Conclusion Top


The etiopathogenesis of MMD remains poorly understood. The limited available data suggest that patients with MMD should also be considered for investigation for common autoimmune conditions, especially DM and Grave's disease.

Acknowledgments

We would like to thank all medical personnel involved in the patient's care and rehabilitation.

Financial support and sponsorship

Nil.

Conflicts of interest

There are no conflicts of interest.



 
  References Top

1.
Scott RM, Smith ER. Moyamoya disease and Moyamoya syndrome. N Engl J Med 2009;360:1226-37.  Back to cited text no. 1
    
2.
Baba T, Houkin K, Kuroda S. Novel epidemiological features of Moyamoya disease. J Neurol Neurosurg Psychiatry 2008;79:900-4.  Back to cited text no. 2
    
3.
Wakai K, Tamakoshi A, Ikezaki K, Fukui M, Kawamura T, Aoki R, et al. Epidemiological features of Moyamoya disease in Japan: Findings from a nationwide survey. Clin Neurol Neurosurg 1997;99 Suppl 2:S1-5.  Back to cited text no. 3
    
4.
Han DH, Nam DH, Oh CW. Moyamoya disease in adults: Characteristics of clinical presentation and outcome after encephalo-duro-arterio-synangiosis. Clin Neurol Neurosurg 1997;99 Suppl 2:S151-5.  Back to cited text no. 4
    
5.
Han DH, Kwon OK, Byun BJ, Choi BY, Choi CW, Choi JU, et al. Aco-operative study: Clinical characteristics of 334 Korean patients with Moyamoya disease treated at neurosurgical institutes (1976-1994). The Korean society for cerebrovascular disease. Acta Neurochir (Wien) 2000;142:1263-73.  Back to cited text no. 5
    
6.
Mineharu Y, Liu W, Inoue K, Matsuura N, Inoue S, Takenaka K, et al. Autosomal dominant Moyamoya disease maps to chromosome 17q25.3. Neurology 2008;70:2357-63.  Back to cited text no. 6
    
7.
Wang R, Xu Y, Lv R, Chen J. Systemic lupus erythematosus associated with Moyamoya syndrome: A case report and literature review. Lupus 2013;22:629-33.  Back to cited text no. 7
    
8.
Kendall B. Cerebral angiography in vasculitis affecting the nervous system. Eur Neurol 1984;23:400-6.  Back to cited text no. 8
    
9.
Sasaki T, Nogawa S, Amano T. Co-morbidity of Moyamoya disease with Graves' disease. Report of three cases and a review of the literature. Intern Med 2006;45:649-53.  Back to cited text no. 9
    
10.
Carhuapoma JR, D'Olhaberriague L, Levine SR. Moyamoya syndrome associated with Sneddon's syndrome and antiphospholipid-protein antibodies. J Stroke Cerebrovasc Dis 1999;8:51-6.  Back to cited text no. 10
    
11.
Fukui M, Kono S, Sueishi K, Ikezaki K. Moyamoya disease. Neuropathology 2000;20 Suppl:S61-4.  Back to cited text no. 11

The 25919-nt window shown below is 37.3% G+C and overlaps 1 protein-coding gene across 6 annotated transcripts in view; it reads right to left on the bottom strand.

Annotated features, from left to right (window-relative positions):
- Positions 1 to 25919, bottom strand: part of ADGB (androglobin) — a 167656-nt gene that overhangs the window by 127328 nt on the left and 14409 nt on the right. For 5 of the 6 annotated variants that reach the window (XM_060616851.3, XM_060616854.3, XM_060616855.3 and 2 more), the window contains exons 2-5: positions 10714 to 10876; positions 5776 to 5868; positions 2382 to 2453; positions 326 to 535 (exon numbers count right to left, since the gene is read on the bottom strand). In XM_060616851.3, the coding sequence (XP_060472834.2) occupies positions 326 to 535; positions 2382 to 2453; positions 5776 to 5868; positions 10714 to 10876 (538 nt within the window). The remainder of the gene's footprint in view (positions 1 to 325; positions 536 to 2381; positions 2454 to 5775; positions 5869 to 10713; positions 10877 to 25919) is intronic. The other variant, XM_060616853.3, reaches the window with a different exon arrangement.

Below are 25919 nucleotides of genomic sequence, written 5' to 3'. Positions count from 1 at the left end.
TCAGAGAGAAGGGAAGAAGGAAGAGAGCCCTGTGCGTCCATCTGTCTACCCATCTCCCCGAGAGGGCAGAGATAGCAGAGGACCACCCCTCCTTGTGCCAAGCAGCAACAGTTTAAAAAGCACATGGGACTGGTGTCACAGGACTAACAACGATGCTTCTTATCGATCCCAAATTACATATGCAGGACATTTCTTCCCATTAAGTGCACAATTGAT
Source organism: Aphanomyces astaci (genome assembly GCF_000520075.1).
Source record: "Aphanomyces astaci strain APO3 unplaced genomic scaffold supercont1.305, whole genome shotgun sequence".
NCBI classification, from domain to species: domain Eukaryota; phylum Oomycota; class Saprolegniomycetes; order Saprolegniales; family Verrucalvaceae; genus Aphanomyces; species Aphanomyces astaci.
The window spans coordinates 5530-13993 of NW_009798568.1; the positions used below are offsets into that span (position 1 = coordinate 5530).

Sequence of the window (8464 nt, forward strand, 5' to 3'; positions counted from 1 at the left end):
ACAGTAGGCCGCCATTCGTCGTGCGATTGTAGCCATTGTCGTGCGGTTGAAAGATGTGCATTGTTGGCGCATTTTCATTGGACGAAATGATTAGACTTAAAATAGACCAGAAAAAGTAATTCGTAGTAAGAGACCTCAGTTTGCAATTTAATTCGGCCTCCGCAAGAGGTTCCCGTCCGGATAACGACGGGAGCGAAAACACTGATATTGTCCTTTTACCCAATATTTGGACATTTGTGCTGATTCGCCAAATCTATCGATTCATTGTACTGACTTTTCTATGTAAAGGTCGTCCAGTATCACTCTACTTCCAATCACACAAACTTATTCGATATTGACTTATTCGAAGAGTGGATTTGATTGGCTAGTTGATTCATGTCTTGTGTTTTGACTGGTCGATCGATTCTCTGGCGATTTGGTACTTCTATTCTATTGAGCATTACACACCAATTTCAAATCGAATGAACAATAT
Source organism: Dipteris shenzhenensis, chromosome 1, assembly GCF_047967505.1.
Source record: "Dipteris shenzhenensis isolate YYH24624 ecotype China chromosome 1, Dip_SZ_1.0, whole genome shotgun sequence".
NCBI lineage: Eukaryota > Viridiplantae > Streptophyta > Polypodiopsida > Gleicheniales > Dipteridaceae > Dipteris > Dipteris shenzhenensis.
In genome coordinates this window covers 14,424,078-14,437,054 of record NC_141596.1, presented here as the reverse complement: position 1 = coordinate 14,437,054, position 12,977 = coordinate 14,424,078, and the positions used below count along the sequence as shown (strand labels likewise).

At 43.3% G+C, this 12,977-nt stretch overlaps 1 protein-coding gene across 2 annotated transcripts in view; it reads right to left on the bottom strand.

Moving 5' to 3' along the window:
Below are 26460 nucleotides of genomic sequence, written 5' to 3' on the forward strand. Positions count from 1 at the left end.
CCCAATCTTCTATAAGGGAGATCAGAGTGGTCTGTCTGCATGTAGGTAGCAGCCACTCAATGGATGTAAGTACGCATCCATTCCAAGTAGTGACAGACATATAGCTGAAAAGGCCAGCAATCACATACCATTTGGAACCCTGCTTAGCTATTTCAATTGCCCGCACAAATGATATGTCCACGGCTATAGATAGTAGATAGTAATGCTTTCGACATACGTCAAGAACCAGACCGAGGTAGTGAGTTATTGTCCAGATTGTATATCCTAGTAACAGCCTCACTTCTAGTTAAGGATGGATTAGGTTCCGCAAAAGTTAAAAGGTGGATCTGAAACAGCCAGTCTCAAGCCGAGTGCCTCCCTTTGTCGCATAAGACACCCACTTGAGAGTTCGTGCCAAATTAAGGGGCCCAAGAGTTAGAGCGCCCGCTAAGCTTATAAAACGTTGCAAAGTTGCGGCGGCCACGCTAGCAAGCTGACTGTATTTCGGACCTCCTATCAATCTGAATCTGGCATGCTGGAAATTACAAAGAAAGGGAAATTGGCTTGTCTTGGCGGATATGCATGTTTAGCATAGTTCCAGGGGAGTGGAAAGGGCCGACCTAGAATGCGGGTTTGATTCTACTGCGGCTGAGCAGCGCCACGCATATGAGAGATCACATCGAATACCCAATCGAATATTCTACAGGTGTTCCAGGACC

12.
Alexandrov AV, Sharma VK, Lao AY, Tsivgoulis G, Malkoff MD, Alexandrov AW, et al. Reversed Robin Hood syndrome in acute ischemic stroke patients. Stroke 2007;38:3045-8.  Back to cited text no. 12
    
13.
Ahmad A, Paliwal P, Wakerley BR, Teoh HL, Sharma VK. Vascular contribution to hyperglycaemia-induced hemichorea. Diab Vasc Dis Res 2013;10:378-9.  Back to cited text no. 13
    
14.
Akamatsu Y, Fujimura M, Sakata H, Endo H, Itabashi R, Tominaga T, et al. Acase of akin Moyamoya disease associated with type-I diabetes mellitus managed by extracranial-intracranial bypass. No Shinkei Geka 2015;43:227-33.  Back to cited text no. 14
    
15.
Hughes JW, Wyckoff JA, Hollander AS, Derdeyn CP, McGill JB. Moyamoya syndrome causing stroke in young women with type 1 diabetes. J Diabetes Complications 2016;30:1640-2.  Back to cited text no. 15
    
16.
Chen JB, Liu Y, Zhou LX, Sun H, He M, You C, et al. Prevalence of autoimmune disease in moyamoya disease patients in Western Chinese population. J Neurol Sci 2015;351:184-6.  Back to cited text no. 16
    
17.
Bower RS, Mallory GW, Nwojo M, Kudva YC, Flemming KD, Meyer FB, et al. Moyamoya disease in a primarily white, Midwestern US population: Increased prevalence of autoimmune disease. Stroke 2013;44:1997-9.  Back to cited text no. 17
    
18.
Wang CY, Grupke SL, Roberts J, Lee J, Fraser JF. Factors associated with Moyamoya syndrome in a Kentucky regional population. J Stroke Cerebrovasc Dis 2018;27:793-800.  Back to cited text no. 18
    
19.
Ye L. The Epidemiology of Autoimmune Disease. Foreign Medical Sciences (Section of Dermatology and Venereology); 1982.  Back to cited text no. 19
    
20.
Bower RS, Mallory GW, Nwojo M, Meyer FB, Kudva YC. Diabetes mellitus and the Moyamoya syndrome. Ann Intern Med 2012;157:387-8.  Back to cited text no. 20
    
21.
Kushima K, Satoh Y, Ban Y, Taniyama M, Ito K, Sugita K, et al. Graves' thyrotoxicosis and Moyamoya disease. Can J Neurol Sci 1991;18:140-2.  Back to cited text no. 21
    
22.
Bonduel M, Hepner M, Sciuccati G, Torres AF, Tenembaum S. Prothrombotic disorders in children with Moyamoya syndrome. Stroke 2001;32:1786-92.  Back to cited text no. 22
    
23.
Provost TT, Moses H, Morris EL, Altman J, Harley JB, Alexander E, et al. Cerebral vasculopathy associated with collateralization resembling Moya Moya phenomenon and with anti-ro/SS-A and anti-la/SS-B antibodies. Arthritis Rheum 1991;34:1052-5.  Back to cited text no. 23
    


    Figures

  [Figure 1], [Figure 2], [Figure 3]